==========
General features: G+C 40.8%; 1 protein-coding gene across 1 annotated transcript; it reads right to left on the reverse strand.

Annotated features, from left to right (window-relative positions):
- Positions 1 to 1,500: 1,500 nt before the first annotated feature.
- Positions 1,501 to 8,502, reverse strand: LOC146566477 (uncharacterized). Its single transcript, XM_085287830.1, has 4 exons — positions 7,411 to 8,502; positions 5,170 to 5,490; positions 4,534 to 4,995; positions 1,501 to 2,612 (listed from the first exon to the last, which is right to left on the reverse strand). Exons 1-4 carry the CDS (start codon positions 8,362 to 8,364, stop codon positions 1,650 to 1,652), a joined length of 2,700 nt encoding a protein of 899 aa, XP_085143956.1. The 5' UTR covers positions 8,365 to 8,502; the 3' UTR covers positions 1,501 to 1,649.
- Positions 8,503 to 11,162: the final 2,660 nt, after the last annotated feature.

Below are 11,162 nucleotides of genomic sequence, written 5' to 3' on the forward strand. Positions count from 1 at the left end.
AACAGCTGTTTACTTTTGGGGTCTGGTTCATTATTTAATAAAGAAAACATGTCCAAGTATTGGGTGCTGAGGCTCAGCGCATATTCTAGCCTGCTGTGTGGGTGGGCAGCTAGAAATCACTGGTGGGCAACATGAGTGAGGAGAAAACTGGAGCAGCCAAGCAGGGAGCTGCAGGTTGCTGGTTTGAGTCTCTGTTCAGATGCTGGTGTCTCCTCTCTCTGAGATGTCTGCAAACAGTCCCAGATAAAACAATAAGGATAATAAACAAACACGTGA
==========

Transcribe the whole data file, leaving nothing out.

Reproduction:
General features: G+C 40.8%; 1 protein-coding gene across 1 annotated transcript; it reads right to left on the reverse strand.

Annotated features, from left to right (window-relative positions):
- Positions 1 to 1,500: 1,500 nt before the first annotated feature.
- Positions 1,501 to 8,502, reverse strand: LOC146566477 (uncharacterized). Its single transcript, XM_085287830.1, has 4 exons — positions 7,411 to 8,502; positions 5,170 to 5,490; positions 4,534 to 4,995; positions 1,501 to 2,612 (listed from the first exon to the last, which is right to left on the reverse strand). Exons 1-4 carry the CDS (start codon positions 8,362 to 8,364, stop codon positions 1,650 to 1,652), a joined length of 2,700 nt encoding a protein of 899 aa, XP_085143956.1. The 5' UTR covers positions 8,365 to 8,502; the 3' UTR covers positions 1,501 to 1,649.
- Positions 8,503 to 11,162: the final 2,660 nt, after the last annotated feature.

Below are 11,162 nucleotides of genomic sequence, written 5' to 3' on the forward strand. Positions count from 1 at the left end.
AACAGCTGTTTACTTTTGGGGTCTGGTTCATTATTTAATAAAGAAAACATGTCCAAGTATTGGGTGCTGAGGCTCAGCGCATATTCTAGCCTGCTGTGTGGGTGGGCAGCTAGAAATCACTGGTGGGCAACATGAGTGAGGAGAAAACTGGAGCAGCCAAGCAGGGAGCTGCAGGTTGCTGGTTTGAGTCTCTGTTCAGATGCTGGTGTCTCCTCTCTCTGAGATGTCTGCAAACAGTCCCAGATAAAACAATAAGGATAATAAACAAACACGTGA